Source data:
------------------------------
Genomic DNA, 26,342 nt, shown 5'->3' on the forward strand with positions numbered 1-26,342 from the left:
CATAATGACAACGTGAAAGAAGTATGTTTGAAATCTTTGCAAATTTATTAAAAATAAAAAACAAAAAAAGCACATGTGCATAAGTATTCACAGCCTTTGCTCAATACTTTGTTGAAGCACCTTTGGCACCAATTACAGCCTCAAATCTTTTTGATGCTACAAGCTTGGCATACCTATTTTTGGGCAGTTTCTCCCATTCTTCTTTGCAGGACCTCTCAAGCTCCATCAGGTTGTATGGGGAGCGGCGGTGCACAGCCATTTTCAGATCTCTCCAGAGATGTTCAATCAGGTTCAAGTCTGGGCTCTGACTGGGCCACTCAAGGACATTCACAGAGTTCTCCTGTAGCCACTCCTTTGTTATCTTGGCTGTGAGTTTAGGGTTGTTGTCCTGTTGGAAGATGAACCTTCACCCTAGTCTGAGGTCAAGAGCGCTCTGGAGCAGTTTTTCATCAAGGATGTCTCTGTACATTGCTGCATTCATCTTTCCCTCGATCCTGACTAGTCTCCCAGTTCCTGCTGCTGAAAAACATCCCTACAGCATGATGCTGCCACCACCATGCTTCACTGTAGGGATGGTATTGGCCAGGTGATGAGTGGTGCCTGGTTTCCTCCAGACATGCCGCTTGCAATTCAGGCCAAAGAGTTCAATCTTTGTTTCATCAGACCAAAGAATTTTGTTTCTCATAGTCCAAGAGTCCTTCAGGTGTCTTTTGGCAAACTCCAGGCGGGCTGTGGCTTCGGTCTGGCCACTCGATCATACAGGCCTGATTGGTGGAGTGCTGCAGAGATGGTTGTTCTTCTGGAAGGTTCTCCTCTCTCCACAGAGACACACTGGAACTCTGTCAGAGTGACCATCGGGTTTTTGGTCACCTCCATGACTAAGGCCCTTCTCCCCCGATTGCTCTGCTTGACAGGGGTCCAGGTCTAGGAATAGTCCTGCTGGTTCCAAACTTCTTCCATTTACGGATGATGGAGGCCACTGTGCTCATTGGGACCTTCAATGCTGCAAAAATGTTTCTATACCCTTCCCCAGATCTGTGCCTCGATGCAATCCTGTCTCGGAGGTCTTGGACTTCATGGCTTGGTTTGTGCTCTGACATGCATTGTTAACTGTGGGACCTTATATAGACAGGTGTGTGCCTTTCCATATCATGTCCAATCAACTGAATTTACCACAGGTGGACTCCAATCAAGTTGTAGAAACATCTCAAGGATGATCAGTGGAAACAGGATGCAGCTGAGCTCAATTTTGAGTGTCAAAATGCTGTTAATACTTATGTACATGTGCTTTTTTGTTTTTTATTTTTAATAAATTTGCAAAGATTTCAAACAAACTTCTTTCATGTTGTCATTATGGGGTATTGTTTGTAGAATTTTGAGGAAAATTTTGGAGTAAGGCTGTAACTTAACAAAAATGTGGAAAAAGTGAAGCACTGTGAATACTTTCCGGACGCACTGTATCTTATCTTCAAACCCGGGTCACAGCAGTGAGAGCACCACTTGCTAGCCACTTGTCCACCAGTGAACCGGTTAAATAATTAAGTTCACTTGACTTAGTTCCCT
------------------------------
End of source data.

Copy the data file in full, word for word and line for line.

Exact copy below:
Genomic DNA, 26,342 nt, shown 5'->3' on the forward strand with positions numbered 1-26,342 from the left:
CATAATGACAACGTGAAAGAAGTATGTTTGAAATCTTTGCAAATTTATTAAAAATAAAAAACAAAAAAAGCACATGTGCATAAGTATTCACAGCCTTTGCTCAATACTTTGTTGAAGCACCTTTGGCACCAATTACAGCCTCAAATCTTTTTGATGCTACAAGCTTGGCATACCTATTTTTGGGCAGTTTCTCCCATTCTTCTTTGCAGGACCTCTCAAGCTCCATCAGGTTGTATGGGGAGCGGCGGTGCACAGCCATTTTCAGATCTCTCCAGAGATGTTCAATCAGGTTCAAGTCTGGGCTCTGACTGGGCCACTCAAGGACATTCACAGAGTTCTCCTGTAGCCACTCCTTTGTTATCTTGGCTGTGAGTTTAGGGTTGTTGTCCTGTTGGAAGATGAACCTTCACCCTAGTCTGAGGTCAAGAGCGCTCTGGAGCAGTTTTTCATCAAGGATGTCTCTGTACATTGCTGCATTCATCTTTCCCTCGATCCTGACTAGTCTCCCAGTTCCTGCTGCTGAAAAACATCCCTACAGCATGATGCTGCCACCACCATGCTTCACTGTAGGGATGGTATTGGCCAGGTGATGAGTGGTGCCTGGTTTCCTCCAGACATGCCGCTTGCAATTCAGGCCAAAGAGTTCAATCTTTGTTTCATCAGACCAAAGAATTTTGTTTCTCATAGTCCAAGAGTCCTTCAGGTGTCTTTTGGCAAACTCCAGGCGGGCTGTGGCTTCGGTCTGGCCACTCGATCATACAGGCCTGATTGGTGGAGTGCTGCAGAGATGGTTGTTCTTCTGGAAGGTTCTCCTCTCTCCACAGAGACACACTGGAACTCTGTCAGAGTGACCATCGGGTTTTTGGTCACCTCCATGACTAAGGCCCTTCTCCCCCGATTGCTCTGCTTGACAGGGGTCCAGGTCTAGGAATAGTCCTGCTGGTTCCAAACTTCTTCCATTTACGGATGATGGAGGCCACTGTGCTCATTGGGACCTTCAATGCTGCAAAAATGTTTCTATACCCTTCCCCAGATCTGTGCCTCGATGCAATCCTGTCTCGGAGGTCTTGGACTTCATGGCTTGGTTTGTGCTCTGACATGCATTGTTAACTGTGGGACCTTATATAGACAGGTGTGTGCCTTTCCATATCATGTCCAATCAACTGAATTTACCACAGGTGGACTCCAATCAAGTTGTAGAAACATCTCAAGGATGATCAGTGGAAACAGGATGCAGCTGAGCTCAATTTTGAGTGTCAAAATGCTGTTAATACTTATGTACATGTGCTTTTTTGTTTTTTATTTTTAATAAATTTGCAAAGATTTCAAACAAACTTCTTTCATGTTGTCATTATGGGGTATTGTTTGTAGAATTTTGAGGAAAATTTTGGAGTAAGGCTGTAACTTAACAAAAATGTGGAAAAAGTGAAGCACTGTGAATACTTTCCGGACGCACTGTATCTTATCTTCAAACCCGGGTCACAGCAGTGAGAGCACCACTTGCTAGCCACTTGTCCACCAGTGAACCGGTTAAATAATTAAGTTCACTTGACTTAGTTCCCT